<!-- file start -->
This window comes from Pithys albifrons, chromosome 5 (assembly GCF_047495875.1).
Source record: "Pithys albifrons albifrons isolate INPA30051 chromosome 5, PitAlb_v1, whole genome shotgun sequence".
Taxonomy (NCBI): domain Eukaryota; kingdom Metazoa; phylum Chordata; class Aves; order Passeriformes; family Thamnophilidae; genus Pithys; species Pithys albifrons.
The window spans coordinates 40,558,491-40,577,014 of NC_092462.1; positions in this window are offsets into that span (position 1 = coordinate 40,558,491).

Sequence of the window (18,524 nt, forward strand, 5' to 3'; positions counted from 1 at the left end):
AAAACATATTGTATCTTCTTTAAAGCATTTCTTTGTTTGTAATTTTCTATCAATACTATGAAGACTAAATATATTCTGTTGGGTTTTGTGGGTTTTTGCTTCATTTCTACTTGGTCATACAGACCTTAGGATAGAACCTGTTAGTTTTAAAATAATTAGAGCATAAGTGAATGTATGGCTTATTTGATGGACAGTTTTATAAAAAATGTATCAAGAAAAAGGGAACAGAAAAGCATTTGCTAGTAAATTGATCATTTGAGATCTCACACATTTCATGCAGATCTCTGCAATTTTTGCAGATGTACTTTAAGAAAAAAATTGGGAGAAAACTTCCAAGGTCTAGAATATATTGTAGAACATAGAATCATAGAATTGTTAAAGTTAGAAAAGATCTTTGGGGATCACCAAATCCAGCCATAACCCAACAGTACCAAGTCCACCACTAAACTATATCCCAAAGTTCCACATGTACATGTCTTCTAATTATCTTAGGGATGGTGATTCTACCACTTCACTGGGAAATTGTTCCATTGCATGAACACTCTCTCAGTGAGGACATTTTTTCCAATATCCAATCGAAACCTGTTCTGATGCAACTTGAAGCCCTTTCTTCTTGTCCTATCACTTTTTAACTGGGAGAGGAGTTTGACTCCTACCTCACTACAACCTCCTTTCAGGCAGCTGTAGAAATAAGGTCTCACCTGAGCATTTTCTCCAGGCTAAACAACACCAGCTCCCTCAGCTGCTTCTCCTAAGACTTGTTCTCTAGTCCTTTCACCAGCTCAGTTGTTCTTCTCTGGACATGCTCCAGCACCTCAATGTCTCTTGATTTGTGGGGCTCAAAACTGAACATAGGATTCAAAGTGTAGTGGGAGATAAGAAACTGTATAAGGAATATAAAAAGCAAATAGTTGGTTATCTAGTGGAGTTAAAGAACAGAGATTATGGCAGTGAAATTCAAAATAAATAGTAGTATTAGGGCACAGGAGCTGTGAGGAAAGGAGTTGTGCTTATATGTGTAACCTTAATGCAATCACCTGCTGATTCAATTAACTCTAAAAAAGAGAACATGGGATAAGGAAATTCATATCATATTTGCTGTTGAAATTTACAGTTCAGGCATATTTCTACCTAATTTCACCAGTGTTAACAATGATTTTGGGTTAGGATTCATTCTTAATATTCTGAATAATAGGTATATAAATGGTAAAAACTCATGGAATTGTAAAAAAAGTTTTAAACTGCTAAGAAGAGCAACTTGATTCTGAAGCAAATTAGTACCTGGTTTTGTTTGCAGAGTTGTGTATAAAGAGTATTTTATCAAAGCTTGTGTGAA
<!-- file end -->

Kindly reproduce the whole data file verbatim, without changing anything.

This window comes from Pithys albifrons, chromosome 5 (assembly GCF_047495875.1).
Source record: "Pithys albifrons albifrons isolate INPA30051 chromosome 5, PitAlb_v1, whole genome shotgun sequence".
Taxonomy (NCBI): domain Eukaryota; kingdom Metazoa; phylum Chordata; class Aves; order Passeriformes; family Thamnophilidae; genus Pithys; species Pithys albifrons.
The window spans coordinates 40,558,491-40,577,014 of NC_092462.1; positions in this window are offsets into that span (position 1 = coordinate 40,558,491).

Sequence of the window (18,524 nt, forward strand, 5' to 3'; positions counted from 1 at the left end):
AAAACATATTGTATCTTCTTTAAAGCATTTCTTTGTTTGTAATTTTCTATCAATACTATGAAGACTAAATATATTCTGTTGGGTTTTGTGGGTTTTTGCTTCATTTCTACTTGGTCATACAGACCTTAGGATAGAACCTGTTAGTTTTAAAATAATTAGAGCATAAGTGAATGTATGGCTTATTTGATGGACAGTTTTATAAAAAATGTATCAAGAAAAAGGGAACAGAAAAGCATTTGCTAGTAAATTGATCATTTGAGATCTCACACATTTCATGCAGATCTCTGCAATTTTTGCAGATGTACTTTAAGAAAAAAATTGGGAGAAAACTTCCAAGGTCTAGAATATATTGTAGAACATAGAATCATAGAATTGTTAAAGTTAGAAAAGATCTTTGGGGATCACCAAATCCAGCCATAACCCAACAGTACCAAGTCCACCACTAAACTATATCCCAAAGTTCCACATGTACATGTCTTCTAATTATCTTAGGGATGGTGATTCTACCACTTCACTGGGAAATTGTTCCATTGCATGAACACTCTCTCAGTGAGGACATTTTTTCCAATATCCAATCGAAACCTGTTCTGATGCAACTTGAAGCCCTTTCTTCTTGTCCTATCACTTTTTAACTGGGAGAGGAGTTTGACTCCTACCTCACTACAACCTCCTTTCAGGCAGCTGTAGAAATAAGGTCTCACCTGAGCATTTTCTCCAGGCTAAACAACACCAGCTCCCTCAGCTGCTTCTCCTAAGACTTGTTCTCTAGTCCTTTCACCAGCTCAGTTGTTCTTCTCTGGACATGCTCCAGCACCTCAATGTCTCTTGATTTGTGGGGCTCAAAACTGAACATAGGATTCAAAGTGTAGTGGGAGATAAGAAACTGTATAAGGAATATAAAAAGCAAATAGTTGGTTATCTAGTGGAGTTAAAGAACAGAGATTATGGCAGTGAAATTCAAAATAAATAGTAGTATTAGGGCACAGGAGCTGTGAGGAAAGGAGTTGTGCTTATATGTGTAACCTTAATGCAATCACCTGCTGATTCAATTAACTCTAAAAAAGAGAACATGGGATAAGGAAATTCATATCATATTTGCTGTTGAAATTTACAGTTCAGGCATATTTCTACCTAATTTCACCAGTGTTAACAATGATTTTGGGTTAGGATTCATTCTTAATATTCTGAATAATAGGTATATAAATGGTAAAAACTCATGGAATTGTAAAAAAAGTTTTAAACTGCTAAGAAGAGCAACTTGATTCTGAAGCAAATTAGTACCTGGTTTTGTTTGCAGAGTTGTGTATAAAGAGTATTTTATCAAAGCTTGTGTGAA